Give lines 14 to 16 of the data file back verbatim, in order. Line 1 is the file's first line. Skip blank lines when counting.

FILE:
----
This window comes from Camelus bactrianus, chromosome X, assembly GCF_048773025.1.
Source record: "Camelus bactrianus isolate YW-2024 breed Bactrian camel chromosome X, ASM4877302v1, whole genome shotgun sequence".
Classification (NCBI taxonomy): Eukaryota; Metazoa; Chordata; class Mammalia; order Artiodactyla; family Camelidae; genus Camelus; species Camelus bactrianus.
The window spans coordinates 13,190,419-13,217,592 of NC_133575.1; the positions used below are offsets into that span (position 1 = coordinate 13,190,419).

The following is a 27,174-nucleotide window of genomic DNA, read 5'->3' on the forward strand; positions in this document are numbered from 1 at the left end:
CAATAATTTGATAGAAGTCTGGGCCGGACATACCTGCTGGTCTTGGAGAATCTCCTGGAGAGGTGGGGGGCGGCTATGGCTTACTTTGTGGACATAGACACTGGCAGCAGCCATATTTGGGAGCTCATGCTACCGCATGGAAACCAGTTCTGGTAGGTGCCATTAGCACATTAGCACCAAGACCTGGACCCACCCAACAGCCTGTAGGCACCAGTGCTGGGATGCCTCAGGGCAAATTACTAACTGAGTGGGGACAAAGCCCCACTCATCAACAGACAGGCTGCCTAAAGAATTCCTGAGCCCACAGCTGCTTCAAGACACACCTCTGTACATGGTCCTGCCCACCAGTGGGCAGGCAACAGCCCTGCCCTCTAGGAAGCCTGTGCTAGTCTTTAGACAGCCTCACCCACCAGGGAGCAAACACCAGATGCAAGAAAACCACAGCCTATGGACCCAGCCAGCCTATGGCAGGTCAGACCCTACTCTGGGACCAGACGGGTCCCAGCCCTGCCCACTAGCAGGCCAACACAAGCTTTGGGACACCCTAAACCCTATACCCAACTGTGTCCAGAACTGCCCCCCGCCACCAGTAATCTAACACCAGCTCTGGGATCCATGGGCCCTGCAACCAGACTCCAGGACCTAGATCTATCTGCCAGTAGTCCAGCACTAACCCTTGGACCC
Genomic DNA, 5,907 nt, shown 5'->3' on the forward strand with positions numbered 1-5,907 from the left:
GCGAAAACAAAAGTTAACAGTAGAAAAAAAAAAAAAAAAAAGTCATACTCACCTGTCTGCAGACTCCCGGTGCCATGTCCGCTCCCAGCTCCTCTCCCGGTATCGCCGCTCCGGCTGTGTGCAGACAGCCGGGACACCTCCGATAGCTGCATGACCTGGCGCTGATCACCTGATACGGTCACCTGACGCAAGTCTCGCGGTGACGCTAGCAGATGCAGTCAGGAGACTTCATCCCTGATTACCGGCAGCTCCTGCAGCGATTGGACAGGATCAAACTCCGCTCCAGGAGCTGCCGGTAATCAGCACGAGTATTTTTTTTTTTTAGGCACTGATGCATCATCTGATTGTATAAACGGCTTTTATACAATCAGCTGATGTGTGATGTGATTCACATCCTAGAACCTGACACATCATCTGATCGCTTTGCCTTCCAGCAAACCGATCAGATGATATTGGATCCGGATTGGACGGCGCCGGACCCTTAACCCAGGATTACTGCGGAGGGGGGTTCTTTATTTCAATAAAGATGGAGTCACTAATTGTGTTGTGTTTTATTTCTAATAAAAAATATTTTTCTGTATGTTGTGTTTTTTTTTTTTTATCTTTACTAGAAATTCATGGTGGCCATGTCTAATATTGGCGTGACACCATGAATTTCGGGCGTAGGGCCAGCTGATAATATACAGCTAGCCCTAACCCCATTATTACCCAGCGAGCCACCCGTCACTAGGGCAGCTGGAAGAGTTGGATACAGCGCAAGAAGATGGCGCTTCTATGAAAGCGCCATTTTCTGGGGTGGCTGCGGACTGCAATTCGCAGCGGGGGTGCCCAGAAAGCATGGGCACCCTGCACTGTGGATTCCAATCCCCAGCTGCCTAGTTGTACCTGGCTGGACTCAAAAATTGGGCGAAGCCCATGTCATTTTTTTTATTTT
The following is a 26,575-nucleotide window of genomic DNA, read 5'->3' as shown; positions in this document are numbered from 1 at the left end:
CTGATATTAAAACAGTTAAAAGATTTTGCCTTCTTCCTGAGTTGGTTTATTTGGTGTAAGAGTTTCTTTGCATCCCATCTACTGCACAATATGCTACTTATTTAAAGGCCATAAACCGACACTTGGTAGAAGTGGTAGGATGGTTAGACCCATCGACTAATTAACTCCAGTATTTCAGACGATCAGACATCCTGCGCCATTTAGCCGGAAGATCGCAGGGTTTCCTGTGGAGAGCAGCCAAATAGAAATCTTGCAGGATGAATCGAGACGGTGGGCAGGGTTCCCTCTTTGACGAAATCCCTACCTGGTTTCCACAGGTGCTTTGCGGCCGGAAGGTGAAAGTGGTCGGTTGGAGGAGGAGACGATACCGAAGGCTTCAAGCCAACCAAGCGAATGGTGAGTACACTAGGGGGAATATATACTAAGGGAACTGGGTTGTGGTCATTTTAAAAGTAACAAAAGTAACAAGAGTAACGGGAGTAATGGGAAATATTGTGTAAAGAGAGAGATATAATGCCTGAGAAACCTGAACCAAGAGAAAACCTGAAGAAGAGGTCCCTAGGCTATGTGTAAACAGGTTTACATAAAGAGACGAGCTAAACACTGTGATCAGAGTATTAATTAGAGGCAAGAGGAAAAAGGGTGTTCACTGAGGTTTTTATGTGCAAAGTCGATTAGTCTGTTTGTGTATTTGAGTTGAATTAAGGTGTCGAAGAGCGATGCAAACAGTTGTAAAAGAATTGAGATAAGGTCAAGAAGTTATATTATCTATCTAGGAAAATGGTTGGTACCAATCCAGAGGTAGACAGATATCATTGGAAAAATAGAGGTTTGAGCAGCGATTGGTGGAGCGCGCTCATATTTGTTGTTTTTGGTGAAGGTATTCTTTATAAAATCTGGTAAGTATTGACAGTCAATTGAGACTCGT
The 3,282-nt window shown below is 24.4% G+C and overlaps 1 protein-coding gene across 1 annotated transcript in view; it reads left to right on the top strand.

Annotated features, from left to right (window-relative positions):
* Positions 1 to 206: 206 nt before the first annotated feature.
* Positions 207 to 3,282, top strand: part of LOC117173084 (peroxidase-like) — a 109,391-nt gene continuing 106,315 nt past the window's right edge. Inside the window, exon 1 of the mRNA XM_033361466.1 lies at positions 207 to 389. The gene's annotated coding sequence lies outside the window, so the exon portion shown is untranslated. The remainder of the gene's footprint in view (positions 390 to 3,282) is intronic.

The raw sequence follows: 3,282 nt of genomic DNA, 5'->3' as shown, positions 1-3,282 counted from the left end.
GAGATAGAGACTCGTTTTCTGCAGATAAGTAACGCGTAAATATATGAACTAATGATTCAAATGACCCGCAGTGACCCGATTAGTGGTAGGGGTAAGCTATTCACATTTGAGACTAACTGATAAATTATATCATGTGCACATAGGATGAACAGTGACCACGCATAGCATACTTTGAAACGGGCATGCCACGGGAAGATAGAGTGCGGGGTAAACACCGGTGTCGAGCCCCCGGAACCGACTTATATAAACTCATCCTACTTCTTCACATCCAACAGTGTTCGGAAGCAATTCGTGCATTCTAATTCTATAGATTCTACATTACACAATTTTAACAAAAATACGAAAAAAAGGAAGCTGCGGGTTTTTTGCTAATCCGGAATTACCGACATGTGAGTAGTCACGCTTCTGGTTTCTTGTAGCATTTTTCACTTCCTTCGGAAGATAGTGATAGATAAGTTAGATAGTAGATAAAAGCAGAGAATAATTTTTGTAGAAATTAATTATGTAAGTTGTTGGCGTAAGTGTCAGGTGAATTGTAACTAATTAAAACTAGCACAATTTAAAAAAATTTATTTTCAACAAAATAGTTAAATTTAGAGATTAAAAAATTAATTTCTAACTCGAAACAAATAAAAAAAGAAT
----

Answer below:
* Positions 207 to 3,282, top strand: part of LOC117173084 (peroxidase-like) — a 109,391-nt gene continuing 106,315 nt past the window's right edge. Inside the window, exon 1 of the mRNA XM_033361466.1 lies at positions 207 to 389. The gene's annotated coding sequence lies outside the window, so the exon portion shown is untranslated. The remainder of the gene's footprint in view (positions 390 to 3,282) is intronic.

The raw sequence follows: 3,282 nt of genomic DNA, 5'->3' as shown, positions 1-3,282 counted from the left end.
GAGATAGAGACTCGTTTTCTGCAGATAAGTAACGCGTAAATATATGAACTAATGATTCAAATGACCCGCAGTGACCCGATTAGTGGTAGGGGTAAGCTATTCACATTTGAGACTAACTGATAAATTATATCATGTGCACATAGGATGAACAGTGACCACGCATAGCATACTTTGAAACGGGCATGCCACGGGAAGATAGAGTGCGGGGTAAACACCGGTGTCGAGCCCCCGGAACCGACTTATATAAACTCATCCTACTTCTTCACATCCAACAGTGTTCGGAAGCAATTCGTGCATTCTAATTCTATAGATTCTACATTACACAATTTTAACAAAAATACGAAAAAAAGGAAGCTGCGGGTTTTTTGCTAATCCGGAATTACCGACATGTGAGTAGTCACGCTTCTGGTTTCTTGTAGCATTTTTCACTTCCTTCGGAAGATAGTGATAGATAAGTTAGATAGTAGATAAAAGCAGAGAATAATTTTTGTAGAAATTAATTATGTAAGTTGTTGGCGTAAGTGTCAGGTGAATTGTAACTAATTAAAACTAGCACAATTTAAAAAAATTTATTTTCAACAAAATAGTTAAATTTAGAGATTAAAAAATTAATTTCTAACTCGAAACAAATAAAAAAAGAAT